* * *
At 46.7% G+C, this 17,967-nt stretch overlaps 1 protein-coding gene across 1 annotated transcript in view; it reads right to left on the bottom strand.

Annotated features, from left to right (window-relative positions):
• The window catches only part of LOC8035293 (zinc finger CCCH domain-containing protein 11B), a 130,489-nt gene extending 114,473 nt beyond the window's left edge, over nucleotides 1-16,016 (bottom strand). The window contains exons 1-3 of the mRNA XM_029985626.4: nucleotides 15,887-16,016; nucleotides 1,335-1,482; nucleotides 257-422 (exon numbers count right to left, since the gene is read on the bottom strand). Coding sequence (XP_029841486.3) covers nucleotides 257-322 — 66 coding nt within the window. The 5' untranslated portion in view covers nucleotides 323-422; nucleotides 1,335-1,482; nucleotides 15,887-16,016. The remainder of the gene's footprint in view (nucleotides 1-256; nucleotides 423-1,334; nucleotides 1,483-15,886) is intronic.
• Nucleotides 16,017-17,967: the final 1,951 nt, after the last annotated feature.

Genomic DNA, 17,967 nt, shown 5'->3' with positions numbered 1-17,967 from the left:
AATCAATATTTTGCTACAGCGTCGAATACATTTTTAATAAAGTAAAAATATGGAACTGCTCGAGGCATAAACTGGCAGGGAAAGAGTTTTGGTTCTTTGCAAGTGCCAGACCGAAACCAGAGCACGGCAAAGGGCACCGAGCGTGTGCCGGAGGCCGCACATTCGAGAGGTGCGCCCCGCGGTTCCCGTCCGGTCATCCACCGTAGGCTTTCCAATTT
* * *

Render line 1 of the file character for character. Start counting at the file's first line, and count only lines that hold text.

At 46.7% G+C, this 17,967-nt stretch overlaps 1 protein-coding gene across 1 annotated transcript in view; it reads right to left on the bottom strand.